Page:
Where do you see yourself wanting to travel to on vacation? Perhaps you want to go to a nice hotel and resort, or visit different tourist attractions. Maybe you even want to go see Disneyworld, or travel to Hawaii. If you’re anything like me, then you might have a desire to visit a castle someday. Here are the ten best castles to travel to.
First: Osaka Castle – Osaka, Japan
Osaka Castle was built in 1583 on top of the Honganji Temple, which had been destroyed thirteen years earlier by the Conqueror Nobunaga Oda himself. Nobunaga’s General, Toyotomi Hideyoshi built the castle, wanting it to be the very heart of a new unified Japan under his rule. At the time, it was the largest castle ever built. After Hideyoshi’s death, Tokugawa soldiers destroyed the castle and it wasn’t until 1620 that it was rebuilt. From there, the castle endured a time of great peace, until the war of 1868 known as the Meiji Restoration (when the samurai were done away with). The castle fell in that same year, to the anti-bakufu imperial factions. A large part of the castle was burned during the war of the Meiji Restoration.
Second: Neuschwanstein Castle – Schwangau, Germany
Neuschwanstein Castle was built from 1869 to 1886 by Ludwig II of Bavaria as homage to Richard Wagner. Ludwig II actually paid for the castle from his own personal fortune. It was originally supposed to be the home of the king until the king died and following, it was opened up to the public. From that time until now, over sixty-one million people have visited the castle and it’s also been featured in several movies.
Third: Malbork Castle – Malbork, Poland
The Malbork Castle was actually known as the Castle of the Teutonic Order in Malbork. If measured by land area, it’s the largest Castle in the World. Sometime in the 13th century, it was built by a German Roman Catholic religious order of crusaders known as the Teutonic Knights. Later, it actually became part of a province in Poland called Royal Prussia and was actually lived in by the Poland royals, even when it was occupied by the Swedish. Today, it is a museum that has lots of historical artifacts and exhibits for tourists once it was newly renovated in 2016.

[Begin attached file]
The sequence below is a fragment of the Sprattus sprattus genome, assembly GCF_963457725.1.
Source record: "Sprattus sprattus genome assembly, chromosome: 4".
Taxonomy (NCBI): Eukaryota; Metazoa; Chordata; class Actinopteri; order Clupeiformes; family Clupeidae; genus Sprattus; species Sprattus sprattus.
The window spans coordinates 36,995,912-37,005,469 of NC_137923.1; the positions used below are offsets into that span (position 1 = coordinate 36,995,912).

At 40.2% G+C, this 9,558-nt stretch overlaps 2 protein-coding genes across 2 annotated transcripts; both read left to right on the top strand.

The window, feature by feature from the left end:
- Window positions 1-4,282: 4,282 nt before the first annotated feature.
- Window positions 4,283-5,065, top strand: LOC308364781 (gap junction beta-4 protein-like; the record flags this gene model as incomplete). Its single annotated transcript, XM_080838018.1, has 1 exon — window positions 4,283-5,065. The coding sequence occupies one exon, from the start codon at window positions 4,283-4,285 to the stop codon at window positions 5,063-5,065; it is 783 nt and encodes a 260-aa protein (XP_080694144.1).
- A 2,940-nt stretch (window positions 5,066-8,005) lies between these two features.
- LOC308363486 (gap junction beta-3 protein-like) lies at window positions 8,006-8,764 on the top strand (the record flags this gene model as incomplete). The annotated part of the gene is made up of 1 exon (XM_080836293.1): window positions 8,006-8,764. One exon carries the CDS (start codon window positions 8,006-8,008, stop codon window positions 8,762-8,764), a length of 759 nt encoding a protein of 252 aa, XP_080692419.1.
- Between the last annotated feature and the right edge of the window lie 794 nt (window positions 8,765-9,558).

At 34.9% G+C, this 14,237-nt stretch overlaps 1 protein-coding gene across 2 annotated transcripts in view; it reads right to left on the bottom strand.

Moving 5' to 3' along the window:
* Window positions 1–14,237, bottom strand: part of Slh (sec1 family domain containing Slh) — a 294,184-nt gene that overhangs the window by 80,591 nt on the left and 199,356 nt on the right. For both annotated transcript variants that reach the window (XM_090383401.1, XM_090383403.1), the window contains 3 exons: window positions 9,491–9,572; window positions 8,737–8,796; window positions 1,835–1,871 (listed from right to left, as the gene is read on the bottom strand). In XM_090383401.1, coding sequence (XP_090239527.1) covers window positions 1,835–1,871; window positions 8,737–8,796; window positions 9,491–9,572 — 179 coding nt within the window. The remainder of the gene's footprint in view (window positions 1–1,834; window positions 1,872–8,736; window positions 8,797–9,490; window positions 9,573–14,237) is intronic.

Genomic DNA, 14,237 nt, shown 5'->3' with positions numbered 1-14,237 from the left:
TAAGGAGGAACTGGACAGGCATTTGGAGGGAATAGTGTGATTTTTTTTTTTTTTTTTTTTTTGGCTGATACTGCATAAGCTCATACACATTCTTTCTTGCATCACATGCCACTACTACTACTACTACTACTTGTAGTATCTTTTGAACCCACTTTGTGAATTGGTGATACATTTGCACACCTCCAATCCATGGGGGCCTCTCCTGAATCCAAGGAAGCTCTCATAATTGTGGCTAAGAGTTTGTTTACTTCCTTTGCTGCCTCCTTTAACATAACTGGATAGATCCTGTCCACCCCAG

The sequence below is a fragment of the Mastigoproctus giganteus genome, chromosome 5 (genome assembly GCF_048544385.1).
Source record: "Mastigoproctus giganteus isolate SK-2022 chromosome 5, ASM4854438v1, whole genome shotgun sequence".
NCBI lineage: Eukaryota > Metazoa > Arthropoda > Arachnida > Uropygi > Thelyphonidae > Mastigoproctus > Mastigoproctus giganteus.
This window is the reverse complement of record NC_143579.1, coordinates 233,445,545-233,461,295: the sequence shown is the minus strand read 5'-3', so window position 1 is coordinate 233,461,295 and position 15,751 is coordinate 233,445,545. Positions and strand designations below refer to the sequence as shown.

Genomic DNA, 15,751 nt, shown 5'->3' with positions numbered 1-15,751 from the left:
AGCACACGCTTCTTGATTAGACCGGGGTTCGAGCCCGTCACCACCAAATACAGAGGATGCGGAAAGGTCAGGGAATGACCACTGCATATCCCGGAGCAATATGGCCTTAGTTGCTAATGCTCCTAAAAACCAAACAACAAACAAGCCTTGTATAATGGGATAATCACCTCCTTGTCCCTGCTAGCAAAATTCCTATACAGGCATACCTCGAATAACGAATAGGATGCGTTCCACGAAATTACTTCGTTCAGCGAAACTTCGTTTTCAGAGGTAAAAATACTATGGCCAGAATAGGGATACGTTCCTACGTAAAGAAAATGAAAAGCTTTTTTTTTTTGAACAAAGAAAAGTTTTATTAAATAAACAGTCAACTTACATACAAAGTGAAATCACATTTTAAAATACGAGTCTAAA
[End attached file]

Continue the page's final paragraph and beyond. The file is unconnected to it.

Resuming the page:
Fourth: Conwy Castle –Conwy, Wales
Conwy Castle was built by none other than Edward I while he conquered Wales in the years 1283 to 1289. It was an extremely large project and was built for the purpose of making a walled town (currently called Conwy), costing around fifteen thousand Euros (which in that time period was extremely high). It was a main castle involved in several different wars, including the siege of Madog ap Llywelyn in 1294, was a haven for Richard II in 1399, was held by Owain Glyndwr in 1401, and was also held by enemy forces loyal to Charles I in 1642. Unfortunately, the Castle was completely ruined in 1665 because it’s leftover iron and lead was stripped off to be sold. Today it is used as a major tourist attraction to thousands of people.
Fifth: Bodiam Castle –Bodiam, England
Bodiam Castle is a ruin owned by The National Trust in England. It was first built by Sir Edward Dalyngrigge, from Sandstone in 1385. During the Hundred Years’ War, it was used to defend them from the invading French. Unique to itself, the Castle actually doesn’t have a keep. Instead, its rooms were actually built around the defensive outside walls and the courts on the inside. The Dalyngrigge Family owned the castle for several generations until their bloodline died off and it passed into another family by marriage.
Sixth: Chillon Castle—Veytaux, Switzerland